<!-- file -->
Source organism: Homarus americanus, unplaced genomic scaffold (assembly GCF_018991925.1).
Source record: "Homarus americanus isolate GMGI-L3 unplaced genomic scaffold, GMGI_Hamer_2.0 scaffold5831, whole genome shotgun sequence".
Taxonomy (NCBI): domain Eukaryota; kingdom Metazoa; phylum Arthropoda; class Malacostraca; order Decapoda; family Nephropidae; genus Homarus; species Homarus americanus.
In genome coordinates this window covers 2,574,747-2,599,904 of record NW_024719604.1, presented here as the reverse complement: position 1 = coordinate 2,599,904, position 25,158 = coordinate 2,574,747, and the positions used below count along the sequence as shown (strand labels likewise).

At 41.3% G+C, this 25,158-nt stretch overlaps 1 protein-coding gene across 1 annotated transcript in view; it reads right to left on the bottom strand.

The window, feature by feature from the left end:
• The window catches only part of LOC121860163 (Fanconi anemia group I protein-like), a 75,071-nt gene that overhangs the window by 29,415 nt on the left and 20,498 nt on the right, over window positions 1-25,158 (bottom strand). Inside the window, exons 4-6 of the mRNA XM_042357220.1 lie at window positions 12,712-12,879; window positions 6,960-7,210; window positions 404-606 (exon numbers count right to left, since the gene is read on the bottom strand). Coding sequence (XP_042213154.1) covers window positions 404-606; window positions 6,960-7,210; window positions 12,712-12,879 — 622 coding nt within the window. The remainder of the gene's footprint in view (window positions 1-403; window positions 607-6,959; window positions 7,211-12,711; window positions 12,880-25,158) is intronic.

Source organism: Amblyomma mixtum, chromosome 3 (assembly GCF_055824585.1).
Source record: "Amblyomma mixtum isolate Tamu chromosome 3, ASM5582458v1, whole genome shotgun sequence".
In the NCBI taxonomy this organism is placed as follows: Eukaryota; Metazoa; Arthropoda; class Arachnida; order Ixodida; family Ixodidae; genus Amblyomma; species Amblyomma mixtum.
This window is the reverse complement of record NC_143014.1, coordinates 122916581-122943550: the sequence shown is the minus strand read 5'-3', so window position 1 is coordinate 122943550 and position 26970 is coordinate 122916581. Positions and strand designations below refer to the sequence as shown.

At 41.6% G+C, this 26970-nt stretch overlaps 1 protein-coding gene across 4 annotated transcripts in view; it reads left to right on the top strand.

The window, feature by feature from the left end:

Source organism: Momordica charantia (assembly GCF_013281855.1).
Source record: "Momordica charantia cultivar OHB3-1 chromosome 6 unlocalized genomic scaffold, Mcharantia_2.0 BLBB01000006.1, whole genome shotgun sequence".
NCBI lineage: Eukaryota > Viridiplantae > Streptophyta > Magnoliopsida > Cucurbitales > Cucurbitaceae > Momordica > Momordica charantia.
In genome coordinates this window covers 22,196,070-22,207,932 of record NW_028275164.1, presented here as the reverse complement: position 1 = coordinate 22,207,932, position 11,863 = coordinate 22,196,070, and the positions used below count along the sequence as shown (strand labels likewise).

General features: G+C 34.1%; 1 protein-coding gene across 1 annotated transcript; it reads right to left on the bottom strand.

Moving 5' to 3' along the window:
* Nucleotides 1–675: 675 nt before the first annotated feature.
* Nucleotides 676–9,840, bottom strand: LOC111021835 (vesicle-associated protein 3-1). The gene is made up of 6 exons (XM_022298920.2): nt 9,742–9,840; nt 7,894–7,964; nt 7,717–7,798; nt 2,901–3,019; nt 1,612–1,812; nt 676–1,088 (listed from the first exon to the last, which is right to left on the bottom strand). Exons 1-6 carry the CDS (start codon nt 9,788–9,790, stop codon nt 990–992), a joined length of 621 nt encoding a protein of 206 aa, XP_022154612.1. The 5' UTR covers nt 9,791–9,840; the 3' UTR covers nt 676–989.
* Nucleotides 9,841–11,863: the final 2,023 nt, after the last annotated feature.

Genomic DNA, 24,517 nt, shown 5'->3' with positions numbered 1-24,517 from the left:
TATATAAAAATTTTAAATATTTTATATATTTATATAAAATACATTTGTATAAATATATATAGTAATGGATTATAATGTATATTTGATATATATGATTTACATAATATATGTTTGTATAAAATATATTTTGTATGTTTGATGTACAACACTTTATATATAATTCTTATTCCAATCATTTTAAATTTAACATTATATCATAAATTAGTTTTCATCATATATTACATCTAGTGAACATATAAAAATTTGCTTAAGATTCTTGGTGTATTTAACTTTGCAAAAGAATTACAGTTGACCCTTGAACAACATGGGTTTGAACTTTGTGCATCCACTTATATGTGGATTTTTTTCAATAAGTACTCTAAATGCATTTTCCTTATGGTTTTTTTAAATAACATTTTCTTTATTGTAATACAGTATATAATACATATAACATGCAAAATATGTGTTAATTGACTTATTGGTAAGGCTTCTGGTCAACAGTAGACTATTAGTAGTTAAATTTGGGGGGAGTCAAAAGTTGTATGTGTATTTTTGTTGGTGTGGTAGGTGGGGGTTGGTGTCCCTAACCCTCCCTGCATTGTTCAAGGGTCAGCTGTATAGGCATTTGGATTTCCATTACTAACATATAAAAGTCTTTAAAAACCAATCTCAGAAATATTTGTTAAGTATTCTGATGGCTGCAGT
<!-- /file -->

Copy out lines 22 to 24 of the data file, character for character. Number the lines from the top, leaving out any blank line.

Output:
* Nucleotides 9,841–11,863: the final 2,023 nt, after the last annotated feature.

Genomic DNA, 24,517 nt, shown 5'->3' with positions numbered 1-24,517 from the left:
TATATAAAAATTTTAAATATTTTATATATTTATATAAAATACATTTGTATAAATATATATAGTAATGGATTATAATGTATATTTGATATATATGATTTACATAATATATGTTTGTATAAAATATATTTTGTATGTTTGATGTACAACACTTTATATATAATTCTTATTCCAATCATTTTAAATTTAACATTATATCATAAATTAGTTTTCATCATATATTACATCTAGTGAACATATAAAAATTTGCTTAAGATTCTTGGTGTATTTAACTTTGCAAAAGAATTACAGTTGACCCTTGAACAACATGGGTTTGAACTTTGTGCATCCACTTATATGTGGATTTTTTTCAATAAGTACTCTAAATGCATTTTCCTTATGGTTTTTTTAAATAACATTTTCTTTATTGTAATACAGTATATAATACATATAACATGCAAAATATGTGTTAATTGACTTATTGGTAAGGCTTCTGGTCAACAGTAGACTATTAGTAGTTAAATTTGGGGGGAGTCAAAAGTTGTATGTGTATTTTTGTTGGTGTGGTAGGTGGGGGTTGGTGTCCCTAACCCTCCCTGCATTGTTCAAGGGTCAGCTGTATAGGCATTTGGATTTCCATTACTAACATATAAAAGTCTTTAAAAACCAATCTCAGAAATATTTGTTAAGTATTCTGATGGCTGCAGT